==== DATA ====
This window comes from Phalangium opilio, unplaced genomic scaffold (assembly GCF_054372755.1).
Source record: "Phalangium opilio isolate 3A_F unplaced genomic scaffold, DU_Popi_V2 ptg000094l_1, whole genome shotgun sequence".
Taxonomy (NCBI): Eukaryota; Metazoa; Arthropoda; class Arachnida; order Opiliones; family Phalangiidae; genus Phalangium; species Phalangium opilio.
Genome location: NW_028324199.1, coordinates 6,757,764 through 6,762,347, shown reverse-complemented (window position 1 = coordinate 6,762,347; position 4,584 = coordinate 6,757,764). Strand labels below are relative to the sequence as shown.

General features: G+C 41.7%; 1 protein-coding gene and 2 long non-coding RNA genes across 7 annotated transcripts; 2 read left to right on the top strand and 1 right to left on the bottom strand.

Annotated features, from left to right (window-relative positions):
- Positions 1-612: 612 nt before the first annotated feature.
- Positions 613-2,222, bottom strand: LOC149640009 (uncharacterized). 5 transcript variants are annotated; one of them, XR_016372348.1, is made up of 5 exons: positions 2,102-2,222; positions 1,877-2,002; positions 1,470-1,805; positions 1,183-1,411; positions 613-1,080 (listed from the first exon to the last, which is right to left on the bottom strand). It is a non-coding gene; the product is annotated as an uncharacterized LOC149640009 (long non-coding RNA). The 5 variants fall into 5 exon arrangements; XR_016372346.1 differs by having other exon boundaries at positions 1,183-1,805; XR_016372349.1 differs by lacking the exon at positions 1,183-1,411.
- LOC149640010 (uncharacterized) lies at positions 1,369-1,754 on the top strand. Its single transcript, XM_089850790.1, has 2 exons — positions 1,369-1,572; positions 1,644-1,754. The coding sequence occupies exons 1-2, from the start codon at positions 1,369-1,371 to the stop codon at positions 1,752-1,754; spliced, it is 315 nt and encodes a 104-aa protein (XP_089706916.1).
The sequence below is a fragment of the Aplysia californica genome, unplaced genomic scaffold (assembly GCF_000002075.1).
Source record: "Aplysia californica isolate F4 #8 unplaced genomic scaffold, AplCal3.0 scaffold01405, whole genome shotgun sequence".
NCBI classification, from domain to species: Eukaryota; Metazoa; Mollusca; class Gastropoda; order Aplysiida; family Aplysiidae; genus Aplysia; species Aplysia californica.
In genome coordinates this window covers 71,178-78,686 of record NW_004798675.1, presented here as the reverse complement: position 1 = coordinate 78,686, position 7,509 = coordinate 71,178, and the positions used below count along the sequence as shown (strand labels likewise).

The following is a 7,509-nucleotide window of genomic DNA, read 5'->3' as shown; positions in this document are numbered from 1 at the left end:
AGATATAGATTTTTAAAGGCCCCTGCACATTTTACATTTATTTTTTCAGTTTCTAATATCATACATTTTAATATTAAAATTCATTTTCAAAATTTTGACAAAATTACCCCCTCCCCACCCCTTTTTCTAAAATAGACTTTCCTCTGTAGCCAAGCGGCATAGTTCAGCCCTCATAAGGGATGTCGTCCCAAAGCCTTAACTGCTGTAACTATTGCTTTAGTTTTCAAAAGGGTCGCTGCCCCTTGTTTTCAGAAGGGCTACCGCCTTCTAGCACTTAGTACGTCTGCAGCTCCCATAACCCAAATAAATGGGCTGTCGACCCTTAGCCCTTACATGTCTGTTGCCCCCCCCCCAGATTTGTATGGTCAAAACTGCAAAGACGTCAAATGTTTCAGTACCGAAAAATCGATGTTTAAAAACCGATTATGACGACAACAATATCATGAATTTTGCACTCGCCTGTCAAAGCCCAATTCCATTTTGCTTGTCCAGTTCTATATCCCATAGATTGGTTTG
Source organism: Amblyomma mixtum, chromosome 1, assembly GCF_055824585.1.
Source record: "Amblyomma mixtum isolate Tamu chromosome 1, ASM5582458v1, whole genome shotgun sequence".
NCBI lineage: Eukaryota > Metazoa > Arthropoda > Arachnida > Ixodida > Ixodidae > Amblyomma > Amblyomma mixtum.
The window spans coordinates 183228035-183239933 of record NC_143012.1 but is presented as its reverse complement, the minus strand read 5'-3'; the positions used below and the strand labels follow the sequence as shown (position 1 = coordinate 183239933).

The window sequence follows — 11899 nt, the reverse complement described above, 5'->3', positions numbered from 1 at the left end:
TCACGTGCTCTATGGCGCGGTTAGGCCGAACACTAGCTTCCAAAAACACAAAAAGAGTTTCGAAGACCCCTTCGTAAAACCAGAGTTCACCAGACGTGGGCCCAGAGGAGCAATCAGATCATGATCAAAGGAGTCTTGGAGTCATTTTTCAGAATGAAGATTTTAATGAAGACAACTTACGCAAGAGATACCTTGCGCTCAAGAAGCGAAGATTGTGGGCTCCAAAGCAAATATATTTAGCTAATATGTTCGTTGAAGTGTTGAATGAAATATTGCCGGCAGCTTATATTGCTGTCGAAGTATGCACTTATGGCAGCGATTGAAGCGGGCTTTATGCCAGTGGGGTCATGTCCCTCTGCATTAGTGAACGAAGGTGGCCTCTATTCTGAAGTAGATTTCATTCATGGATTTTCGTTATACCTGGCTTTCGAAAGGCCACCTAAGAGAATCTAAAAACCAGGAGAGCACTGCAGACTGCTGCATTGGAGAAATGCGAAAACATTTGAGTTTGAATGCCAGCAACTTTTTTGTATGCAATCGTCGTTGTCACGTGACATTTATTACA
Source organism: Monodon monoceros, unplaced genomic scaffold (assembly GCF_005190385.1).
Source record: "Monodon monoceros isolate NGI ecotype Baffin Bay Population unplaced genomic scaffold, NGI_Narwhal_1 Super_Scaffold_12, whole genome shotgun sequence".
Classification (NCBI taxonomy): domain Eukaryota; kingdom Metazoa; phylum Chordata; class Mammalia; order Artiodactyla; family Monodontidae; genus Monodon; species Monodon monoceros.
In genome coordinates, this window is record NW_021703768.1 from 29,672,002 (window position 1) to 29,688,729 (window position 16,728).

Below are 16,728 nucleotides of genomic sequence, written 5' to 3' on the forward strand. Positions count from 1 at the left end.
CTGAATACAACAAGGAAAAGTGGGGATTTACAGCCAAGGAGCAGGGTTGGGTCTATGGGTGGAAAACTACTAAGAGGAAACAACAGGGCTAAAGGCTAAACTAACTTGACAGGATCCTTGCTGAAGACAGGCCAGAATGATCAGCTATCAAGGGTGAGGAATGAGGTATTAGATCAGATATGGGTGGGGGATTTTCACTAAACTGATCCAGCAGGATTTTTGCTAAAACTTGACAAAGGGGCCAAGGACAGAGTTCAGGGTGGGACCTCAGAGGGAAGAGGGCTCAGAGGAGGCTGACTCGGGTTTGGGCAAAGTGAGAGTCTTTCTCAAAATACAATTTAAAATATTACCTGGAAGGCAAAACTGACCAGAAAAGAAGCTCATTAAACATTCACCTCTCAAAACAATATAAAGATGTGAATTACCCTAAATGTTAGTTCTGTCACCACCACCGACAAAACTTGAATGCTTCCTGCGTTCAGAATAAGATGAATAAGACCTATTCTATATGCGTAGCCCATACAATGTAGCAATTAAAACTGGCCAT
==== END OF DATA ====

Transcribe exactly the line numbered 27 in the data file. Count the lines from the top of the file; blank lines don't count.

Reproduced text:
CTGAATACAACAAGGAAAAGTGGGGATTTACAGCCAAGGAGCAGGGTTGGGTCTATGGGTGGAAAACTACTAAGAGGAAACAACAGGGCTAAAGGCTAAACTAACTTGACAGGATCCTTGCTGAAGACAGGCCAGAATGATCAGCTATCAAGGGTGAGGAATGAGGTATTAGATCAGATATGGGTGGGGGATTTTCACTAAACTGATCCAGCAGGATTTTTGCTAAAACTTGACAAAGGGGCCAAGGACAGAGTTCAGGGTGGGACCTCAGAGGGAAGAGGGCTCAGAGGAGGCTGACTCGGGTTTGGGCAAAGTGAGAGTCTTTCTCAAAATACAATTTAAAATATTACCTGGAAGGCAAAACTGACCAGAAAAGAAGCTCATTAAACATTCACCTCTCAAAACAATATAAAGATGTGAATTACCCTAAATGTTAGTTCTGTCACCACCACCGACAAAACTTGAATGCTTCCTGCGTTCAGAATAAGATGAATAAGACCTATTCTATATGCGTAGCCCATACAATGTAGCAATTAAAACTGGCCAT